If anyone personifies the entertainment in America in the 20th Century, it would be Red Skelton. Discovering that he had a gift to make people laugh and he could get paid for it, he followed his work in a medicine show with work in a minstrel show, followed by work on a riverboat. He joined a dramatic stock company but he was too comedic for drama. He was 16 when he worked as a clown and sometimes lion tamer with the circus his father had worked for. He worked as a comic in a burlesque theater. He became a popular emcee for dance marathons. And this was before he was even 18.

He fell for a contestant in one of the marathons, Edna, who worked as an usher in a Pantages vaudeville house, and the two were married. He was almost 18 and she was just 16. She ‘home-schooled’ Red and he got a high school diploma. They worked up an act for clubs and toured some theaters in Canada, where a vaudeville promoter offered Red work in New York if he got some different material.

Again Edna to the rescue. She watched how different coffee drinkers dunked their doughnuts and helped Red develop the skit, Doughnut Dunkers. This show of Red’s ability for physical comedy led to more of the same, and he began to create his cast of characters which would grow in numbers and in popularity over the years. He became a vaudeville celeb in 1937. Soon he was too big for vaudeville, and began doing his skits in Broadway musicals.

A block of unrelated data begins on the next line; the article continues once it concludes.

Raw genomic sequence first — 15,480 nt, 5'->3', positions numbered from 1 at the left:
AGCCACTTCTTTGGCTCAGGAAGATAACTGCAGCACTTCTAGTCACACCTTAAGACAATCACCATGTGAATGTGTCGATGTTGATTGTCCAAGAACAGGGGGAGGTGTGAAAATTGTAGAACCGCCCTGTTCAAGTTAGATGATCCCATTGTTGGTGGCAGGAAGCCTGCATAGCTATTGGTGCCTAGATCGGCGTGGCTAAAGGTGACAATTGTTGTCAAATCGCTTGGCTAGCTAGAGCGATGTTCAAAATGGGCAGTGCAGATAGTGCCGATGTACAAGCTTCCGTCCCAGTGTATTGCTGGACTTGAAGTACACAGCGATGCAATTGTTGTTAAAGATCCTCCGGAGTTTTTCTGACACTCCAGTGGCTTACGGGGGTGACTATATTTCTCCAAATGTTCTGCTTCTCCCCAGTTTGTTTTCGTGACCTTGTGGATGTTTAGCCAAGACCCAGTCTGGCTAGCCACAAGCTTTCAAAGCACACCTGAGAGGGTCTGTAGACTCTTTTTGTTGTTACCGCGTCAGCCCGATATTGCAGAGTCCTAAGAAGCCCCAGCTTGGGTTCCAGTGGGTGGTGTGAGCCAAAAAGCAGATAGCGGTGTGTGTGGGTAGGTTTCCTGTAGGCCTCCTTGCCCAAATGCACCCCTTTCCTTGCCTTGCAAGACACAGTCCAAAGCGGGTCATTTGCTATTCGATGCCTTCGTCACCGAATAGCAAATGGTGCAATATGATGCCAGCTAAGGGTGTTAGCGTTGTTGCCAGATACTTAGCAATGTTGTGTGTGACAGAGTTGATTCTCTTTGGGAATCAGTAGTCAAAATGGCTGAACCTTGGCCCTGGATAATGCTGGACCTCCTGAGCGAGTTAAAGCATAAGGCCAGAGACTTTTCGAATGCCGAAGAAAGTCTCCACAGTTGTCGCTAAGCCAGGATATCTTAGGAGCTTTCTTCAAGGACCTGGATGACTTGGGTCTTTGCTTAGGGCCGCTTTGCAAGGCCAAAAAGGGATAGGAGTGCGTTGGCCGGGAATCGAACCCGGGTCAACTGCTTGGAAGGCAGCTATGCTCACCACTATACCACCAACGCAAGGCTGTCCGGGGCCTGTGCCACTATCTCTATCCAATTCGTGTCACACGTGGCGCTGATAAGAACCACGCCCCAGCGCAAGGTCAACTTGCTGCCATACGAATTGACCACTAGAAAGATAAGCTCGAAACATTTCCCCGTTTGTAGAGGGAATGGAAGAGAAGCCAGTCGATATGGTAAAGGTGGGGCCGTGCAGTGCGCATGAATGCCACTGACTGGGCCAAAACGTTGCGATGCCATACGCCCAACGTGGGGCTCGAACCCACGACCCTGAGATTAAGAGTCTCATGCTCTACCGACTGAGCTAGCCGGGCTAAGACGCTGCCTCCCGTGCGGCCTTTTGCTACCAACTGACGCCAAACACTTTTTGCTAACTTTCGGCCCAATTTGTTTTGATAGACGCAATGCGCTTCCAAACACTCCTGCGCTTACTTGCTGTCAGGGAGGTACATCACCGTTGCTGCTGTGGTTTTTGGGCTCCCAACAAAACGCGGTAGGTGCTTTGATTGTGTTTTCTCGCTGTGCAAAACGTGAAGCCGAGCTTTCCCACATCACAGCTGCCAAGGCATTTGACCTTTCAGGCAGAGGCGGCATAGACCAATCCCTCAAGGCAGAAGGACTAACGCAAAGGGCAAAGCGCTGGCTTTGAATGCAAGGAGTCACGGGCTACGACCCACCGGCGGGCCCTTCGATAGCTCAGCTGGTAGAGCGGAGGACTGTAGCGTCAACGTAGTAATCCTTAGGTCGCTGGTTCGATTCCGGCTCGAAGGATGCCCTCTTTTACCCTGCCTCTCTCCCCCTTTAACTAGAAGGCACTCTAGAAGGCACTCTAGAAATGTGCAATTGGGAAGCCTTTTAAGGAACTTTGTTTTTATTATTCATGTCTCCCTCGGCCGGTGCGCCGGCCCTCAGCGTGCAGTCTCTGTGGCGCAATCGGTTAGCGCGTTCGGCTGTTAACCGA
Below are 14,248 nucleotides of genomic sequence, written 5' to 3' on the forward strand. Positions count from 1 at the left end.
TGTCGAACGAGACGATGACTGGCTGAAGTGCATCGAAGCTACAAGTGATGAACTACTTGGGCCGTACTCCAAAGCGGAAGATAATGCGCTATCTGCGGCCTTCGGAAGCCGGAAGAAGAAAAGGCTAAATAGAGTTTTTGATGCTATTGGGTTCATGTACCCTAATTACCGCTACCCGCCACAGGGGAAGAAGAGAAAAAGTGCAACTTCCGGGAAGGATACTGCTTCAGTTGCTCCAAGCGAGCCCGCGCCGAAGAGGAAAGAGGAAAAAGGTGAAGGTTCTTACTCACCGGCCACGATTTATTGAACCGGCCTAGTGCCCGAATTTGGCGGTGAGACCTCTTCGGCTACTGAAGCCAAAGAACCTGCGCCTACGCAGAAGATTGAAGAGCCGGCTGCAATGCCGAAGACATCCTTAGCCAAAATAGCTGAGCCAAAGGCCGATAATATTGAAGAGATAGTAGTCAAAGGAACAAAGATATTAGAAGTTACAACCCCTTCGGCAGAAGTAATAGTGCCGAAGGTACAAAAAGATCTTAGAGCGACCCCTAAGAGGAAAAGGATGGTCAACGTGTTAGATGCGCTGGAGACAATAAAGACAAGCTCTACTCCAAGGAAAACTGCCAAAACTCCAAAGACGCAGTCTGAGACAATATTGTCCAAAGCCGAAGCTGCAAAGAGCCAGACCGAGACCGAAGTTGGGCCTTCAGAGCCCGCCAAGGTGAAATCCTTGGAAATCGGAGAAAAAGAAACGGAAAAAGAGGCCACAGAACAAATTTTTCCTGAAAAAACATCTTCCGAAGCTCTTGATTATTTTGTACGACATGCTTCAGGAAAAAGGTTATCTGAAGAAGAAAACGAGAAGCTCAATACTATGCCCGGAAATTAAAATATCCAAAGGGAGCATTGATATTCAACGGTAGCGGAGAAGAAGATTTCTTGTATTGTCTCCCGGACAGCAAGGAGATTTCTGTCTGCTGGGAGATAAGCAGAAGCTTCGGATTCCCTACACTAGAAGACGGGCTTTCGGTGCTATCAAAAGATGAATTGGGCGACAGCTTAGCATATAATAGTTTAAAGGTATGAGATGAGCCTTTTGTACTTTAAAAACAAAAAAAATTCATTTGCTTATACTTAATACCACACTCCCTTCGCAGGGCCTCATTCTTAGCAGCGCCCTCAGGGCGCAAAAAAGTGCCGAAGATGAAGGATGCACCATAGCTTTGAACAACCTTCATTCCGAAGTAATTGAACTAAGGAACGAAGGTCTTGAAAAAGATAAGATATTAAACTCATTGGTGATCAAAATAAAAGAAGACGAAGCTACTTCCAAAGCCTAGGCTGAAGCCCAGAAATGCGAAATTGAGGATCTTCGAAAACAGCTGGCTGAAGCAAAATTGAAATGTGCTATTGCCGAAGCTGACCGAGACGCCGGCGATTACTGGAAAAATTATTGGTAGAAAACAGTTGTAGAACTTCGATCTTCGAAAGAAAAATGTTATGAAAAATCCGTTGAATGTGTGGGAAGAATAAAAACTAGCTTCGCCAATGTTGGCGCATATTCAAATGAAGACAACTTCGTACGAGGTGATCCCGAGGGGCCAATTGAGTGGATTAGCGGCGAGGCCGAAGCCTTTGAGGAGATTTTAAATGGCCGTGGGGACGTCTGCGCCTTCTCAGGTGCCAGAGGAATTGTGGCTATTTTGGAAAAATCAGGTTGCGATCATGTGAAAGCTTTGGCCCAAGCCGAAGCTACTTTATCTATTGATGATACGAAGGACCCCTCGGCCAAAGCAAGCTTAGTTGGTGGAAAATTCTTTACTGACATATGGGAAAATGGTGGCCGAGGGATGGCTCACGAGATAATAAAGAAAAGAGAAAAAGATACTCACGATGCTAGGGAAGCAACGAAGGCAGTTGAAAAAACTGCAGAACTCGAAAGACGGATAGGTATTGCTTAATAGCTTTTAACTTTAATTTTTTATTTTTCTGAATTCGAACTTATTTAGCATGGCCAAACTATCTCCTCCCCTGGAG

He got his first radio show gig in 1938, again with under the direction of Edna working out vocal skits and new characters for him. He got his own radio show in 1941. His radio skits numbered well over 300 and his show was so popular, hundreds of people were unable to get seats for each show.

Red had failed a screen test in 1932 but in 1938 he did make two shorts, but no more film offers. In 1940, Mickey Rooney saw Red perform at F. D. R.’s birthday celebration and convinced both Red and MGM to resurrect his short film career. At first he was used as comic relief, but soon began playing leads. He was usually cast as a good hearted, naive, bumbler who saved the day and got the girl.

During these years, his mentor and good friend was a king of physical comedy, Buster Keaton. In later years, Red developed a friendship and collaborated with the great classic mime, Marcel Marceau.

America’s world erupted in 1941. Red was married with children and was undraftable. Like many show business celebs in the same boat, he devoted a great deal of time selling War Bonds and working at places like the Hollywood Canteen entertaining our Service people.

Red’s world erupted in 1942. His wife, Edna, told him that she would stay on as his adviser and money-manager, but not as his wife. He didn’t believe her until the divorce papers were served. Now he was unmarried and he got drafted. Because his birth dates had been juggled many times over the years, both MGM and his radio sponsors tried to keep him out of the Army by claiming he was too old to be drafted. Red gladly accepted being drafted.

He wasn’t placed in the Entertainment Corps but the Regular Army. During Basic the officers pulled rank and he did his required work during the day and entertained the officers at night and on the weekends. A cruel schedule!